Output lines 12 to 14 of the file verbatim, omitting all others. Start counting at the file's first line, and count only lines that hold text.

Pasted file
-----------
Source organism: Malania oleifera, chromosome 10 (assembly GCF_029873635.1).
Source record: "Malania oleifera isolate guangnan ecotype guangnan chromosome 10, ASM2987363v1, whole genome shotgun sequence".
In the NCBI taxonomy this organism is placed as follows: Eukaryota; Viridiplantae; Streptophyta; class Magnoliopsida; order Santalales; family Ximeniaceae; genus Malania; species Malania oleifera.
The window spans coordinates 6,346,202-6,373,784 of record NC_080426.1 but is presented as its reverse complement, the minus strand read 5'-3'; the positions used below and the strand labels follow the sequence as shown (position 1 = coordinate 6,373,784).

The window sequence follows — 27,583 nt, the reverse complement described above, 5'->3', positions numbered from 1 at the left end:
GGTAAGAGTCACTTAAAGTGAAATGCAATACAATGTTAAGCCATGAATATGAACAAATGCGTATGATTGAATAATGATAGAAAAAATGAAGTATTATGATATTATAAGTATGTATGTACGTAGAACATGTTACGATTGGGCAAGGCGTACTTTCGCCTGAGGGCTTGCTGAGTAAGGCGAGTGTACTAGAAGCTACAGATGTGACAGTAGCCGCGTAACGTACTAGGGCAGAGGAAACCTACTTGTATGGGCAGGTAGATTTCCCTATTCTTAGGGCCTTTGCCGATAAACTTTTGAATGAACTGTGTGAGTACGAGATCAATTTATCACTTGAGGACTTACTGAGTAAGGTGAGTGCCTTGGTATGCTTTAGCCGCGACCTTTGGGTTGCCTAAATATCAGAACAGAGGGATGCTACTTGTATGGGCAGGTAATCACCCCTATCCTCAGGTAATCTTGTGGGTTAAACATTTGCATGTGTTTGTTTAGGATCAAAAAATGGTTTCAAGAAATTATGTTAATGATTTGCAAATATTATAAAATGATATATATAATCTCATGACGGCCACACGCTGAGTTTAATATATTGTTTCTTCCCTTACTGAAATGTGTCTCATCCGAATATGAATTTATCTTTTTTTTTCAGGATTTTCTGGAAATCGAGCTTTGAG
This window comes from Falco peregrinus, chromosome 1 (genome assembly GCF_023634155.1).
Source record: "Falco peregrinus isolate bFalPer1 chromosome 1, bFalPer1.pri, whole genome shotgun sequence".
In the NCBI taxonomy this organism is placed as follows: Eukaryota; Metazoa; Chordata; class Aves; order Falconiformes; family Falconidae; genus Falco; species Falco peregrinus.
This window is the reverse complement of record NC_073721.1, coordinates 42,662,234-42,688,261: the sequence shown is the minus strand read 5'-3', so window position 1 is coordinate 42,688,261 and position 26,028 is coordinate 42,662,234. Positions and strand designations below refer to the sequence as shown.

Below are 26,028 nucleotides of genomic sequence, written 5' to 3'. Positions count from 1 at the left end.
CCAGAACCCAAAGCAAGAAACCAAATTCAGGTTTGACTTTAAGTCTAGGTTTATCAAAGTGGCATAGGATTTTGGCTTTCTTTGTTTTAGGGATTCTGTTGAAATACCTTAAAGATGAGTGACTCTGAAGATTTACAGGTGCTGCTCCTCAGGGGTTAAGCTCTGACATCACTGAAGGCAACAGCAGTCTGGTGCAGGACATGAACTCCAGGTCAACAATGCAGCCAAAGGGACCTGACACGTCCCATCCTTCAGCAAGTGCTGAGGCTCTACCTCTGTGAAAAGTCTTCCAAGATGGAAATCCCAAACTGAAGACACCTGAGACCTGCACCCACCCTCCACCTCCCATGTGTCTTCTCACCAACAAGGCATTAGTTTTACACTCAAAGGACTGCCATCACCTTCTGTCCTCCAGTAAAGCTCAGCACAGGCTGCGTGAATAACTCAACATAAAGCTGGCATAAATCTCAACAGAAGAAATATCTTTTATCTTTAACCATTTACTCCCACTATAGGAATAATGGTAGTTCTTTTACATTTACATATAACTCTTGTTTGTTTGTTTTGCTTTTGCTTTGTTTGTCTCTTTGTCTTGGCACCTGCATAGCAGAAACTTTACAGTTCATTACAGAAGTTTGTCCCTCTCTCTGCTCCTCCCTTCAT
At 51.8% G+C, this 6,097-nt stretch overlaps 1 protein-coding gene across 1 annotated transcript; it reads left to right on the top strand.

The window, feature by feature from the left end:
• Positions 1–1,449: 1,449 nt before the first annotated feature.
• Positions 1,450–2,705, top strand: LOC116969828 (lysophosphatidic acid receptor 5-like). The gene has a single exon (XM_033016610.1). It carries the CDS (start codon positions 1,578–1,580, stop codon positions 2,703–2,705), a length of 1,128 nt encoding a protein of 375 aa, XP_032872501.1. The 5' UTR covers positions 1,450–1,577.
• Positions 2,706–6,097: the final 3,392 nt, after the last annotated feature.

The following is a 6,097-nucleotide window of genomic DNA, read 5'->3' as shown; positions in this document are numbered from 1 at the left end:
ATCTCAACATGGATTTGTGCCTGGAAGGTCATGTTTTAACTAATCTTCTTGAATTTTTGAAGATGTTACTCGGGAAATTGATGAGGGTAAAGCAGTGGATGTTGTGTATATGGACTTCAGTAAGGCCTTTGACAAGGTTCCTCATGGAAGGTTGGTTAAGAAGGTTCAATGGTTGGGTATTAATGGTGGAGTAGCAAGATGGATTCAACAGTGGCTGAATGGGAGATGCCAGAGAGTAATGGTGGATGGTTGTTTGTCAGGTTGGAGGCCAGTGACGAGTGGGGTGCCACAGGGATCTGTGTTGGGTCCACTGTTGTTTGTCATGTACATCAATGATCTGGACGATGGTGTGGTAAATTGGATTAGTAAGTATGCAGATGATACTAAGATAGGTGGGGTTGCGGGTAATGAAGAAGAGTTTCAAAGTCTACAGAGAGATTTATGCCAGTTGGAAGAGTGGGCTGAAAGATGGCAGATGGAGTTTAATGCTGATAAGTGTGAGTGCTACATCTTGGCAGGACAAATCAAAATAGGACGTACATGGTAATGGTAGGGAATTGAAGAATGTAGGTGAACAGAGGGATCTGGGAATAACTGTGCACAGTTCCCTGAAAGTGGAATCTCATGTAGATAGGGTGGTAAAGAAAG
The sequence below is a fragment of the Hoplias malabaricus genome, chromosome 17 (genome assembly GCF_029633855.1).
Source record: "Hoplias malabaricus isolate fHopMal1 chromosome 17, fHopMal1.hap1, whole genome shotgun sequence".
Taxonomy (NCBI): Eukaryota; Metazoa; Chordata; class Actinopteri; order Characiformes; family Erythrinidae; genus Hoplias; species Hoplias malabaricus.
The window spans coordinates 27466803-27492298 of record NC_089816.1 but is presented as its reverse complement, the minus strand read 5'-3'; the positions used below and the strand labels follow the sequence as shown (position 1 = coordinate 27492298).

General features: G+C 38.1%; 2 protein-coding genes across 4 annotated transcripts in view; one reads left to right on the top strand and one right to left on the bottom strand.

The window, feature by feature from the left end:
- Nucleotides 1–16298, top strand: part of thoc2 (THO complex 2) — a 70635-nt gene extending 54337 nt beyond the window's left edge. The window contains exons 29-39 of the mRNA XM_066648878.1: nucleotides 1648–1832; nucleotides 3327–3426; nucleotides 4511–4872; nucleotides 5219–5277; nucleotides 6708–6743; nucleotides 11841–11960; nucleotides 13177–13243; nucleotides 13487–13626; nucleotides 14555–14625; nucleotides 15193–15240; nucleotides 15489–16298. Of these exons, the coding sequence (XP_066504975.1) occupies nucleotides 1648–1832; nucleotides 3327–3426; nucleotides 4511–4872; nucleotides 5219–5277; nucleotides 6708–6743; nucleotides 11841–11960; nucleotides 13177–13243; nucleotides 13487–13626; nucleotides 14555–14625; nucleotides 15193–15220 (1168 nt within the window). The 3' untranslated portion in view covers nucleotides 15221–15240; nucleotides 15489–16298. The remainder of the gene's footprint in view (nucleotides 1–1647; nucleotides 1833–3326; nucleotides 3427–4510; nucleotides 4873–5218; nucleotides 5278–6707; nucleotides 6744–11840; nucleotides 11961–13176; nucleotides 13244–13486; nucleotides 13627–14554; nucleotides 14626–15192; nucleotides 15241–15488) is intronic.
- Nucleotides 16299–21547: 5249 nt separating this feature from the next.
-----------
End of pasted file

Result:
CCAGAACCCAAAGCAAGAAACCAAATTCAGGTTTGACTTTAAGTCTAGGTTTATCAAAGTGGCATAGGATTTTGGCTTTCTTTGTTTTAGGGATTCTGTTGAAATACCTTAAAGATGAGTGACTCTGAAGATTTACAGGTGCTGCTCCTCAGGGGTTAAGCTCTGACATCACTGAAGGCAACAGCAGTCTGGTGCAGGACATGAACTCCAGGTCAACAATGCAGCCAAAGGGACCTGACACGTCCCATCCTTCAGCAAGTGCTGAGGCTCTACCTCTGTGAAAAGTCTTCCAAGATGGAAATCCCAAACTGAAGACACCTGAGACCTGCACCCACCCTCCACCTCCCATGTGTCTTCTCACCAACAAGGCATTAGTTTTACACTCAAAGGACTGCCATCACCTTCTGTCCTCCAGTAAAGCTCAGCACAGGCTGCGTGAATAACTCAACATAAAGCTGGCATAAATCTCAACAGAAGAAATATCTTTTATCTTTAACCATTTACTCCCACTATAGGAATAATGGTAGTTCTTTTACATTTACATATAACTCTTGTTTGTTTGTTTTGCTTTTGCTTTGTTTGTCTCTTTGTCTTGGCACCTGCATAGCAGAAACTTTACAGTTCATTACAGAAGTTTGTCCCTCTCTCTGCTCCTCCCTTCAT
At 51.8% G+C, this 6,097-nt stretch overlaps 1 protein-coding gene across 1 annotated transcript; it reads left to right on the top strand.

The window, feature by feature from the left end: